But that imbalance can build resentment. In France, the secretary of the Academie Française called last December for a “reconquest of the French language” from loanwords; in China, government-friendly papers printed screeds this spring against “Wi-Fi,” “VIP,” and “e-mail.” Even as many governments work to protect languages from the spread of English, however, speakers in those countries go blithely off to “hot jooga,” meaning that official policy and the daily reality of English may be very different things.
Lanthanum-transition-metal perovskites with robust meso-scale porous frameworks (meso-LaMO3) are synthesized through the use of ionic liquids. The resultant samples demonstrate a rather high activity for CO oxidation, by taking advantage of unique nanostructure-derived benefits. This synthesis strategy opens up a new opportunity for preparing functional mesoporous complex oxides of various compositions.
Ling began his career as a functionary in regional branches of the Communist Youth League in his native Shanxi Province. His Youth League involvement propelled him to the national-level organization in 1979. At the Youth League Ling worked in its propaganda department and edited its flagship newspaper. Closely following the footsteps of his patron Hu Jintao, Ling was promoted to a leadership position in the General Office of the Communist Party of China in 1999, and became an important member of the State Commission for Public Sector Reform.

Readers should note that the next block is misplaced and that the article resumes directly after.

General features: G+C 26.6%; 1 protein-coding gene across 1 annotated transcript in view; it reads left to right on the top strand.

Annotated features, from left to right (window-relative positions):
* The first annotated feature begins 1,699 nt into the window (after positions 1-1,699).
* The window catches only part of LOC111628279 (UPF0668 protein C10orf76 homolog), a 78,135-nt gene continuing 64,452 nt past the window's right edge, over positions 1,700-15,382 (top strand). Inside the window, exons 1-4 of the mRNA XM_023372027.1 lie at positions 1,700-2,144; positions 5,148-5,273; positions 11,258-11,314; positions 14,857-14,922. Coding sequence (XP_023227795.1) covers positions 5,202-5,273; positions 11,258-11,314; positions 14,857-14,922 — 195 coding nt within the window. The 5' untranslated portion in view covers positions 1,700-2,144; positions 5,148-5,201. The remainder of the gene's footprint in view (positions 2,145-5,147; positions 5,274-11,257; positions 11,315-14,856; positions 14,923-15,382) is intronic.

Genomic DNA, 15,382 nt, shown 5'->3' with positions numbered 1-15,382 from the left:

In December 2014, Ling was placed under investigation by the Central Commission for Discipline Inspection (party's anti-graft agency) and removed from office.[2] He was expelled from the Communist Party and tried on charges of corruption, illegal possession of state secrets, and abuse of power, and was sentenced to life imprisonment in July 2016.[3]
But that imbalance can build resentment. In France, the secretary of the Academie Française called last December for a “reconquest of the French language” from loanwords; in China, government-friendly papers printed screeds this spring against “Wi-Fi,” “VIP,” and “e-mail.” Even as many governments work to protect languages from the spread of English, however, speakers in those countries go blithely off to “hot jooga,” meaning that official policy and the daily reality of English may be very different things.

When languages are full of borrowed words, it’s often not by choice. Romany has many loans because of a history of extreme marginalization. Japan has a long tradition of cultural borrowing; it was also occupied for years after World War II. Vietnam, following centuries of successive occupations, has a high rate of Chinese and French loans presaging more recent English ones like “canguru,” according to the Max Planck research. Other languages are more deliberately open: According to research by Anne-Line Graedler, an English professor at Norway’s Hedmark University College, the Danes are the most welcoming Scandinavian country to loans.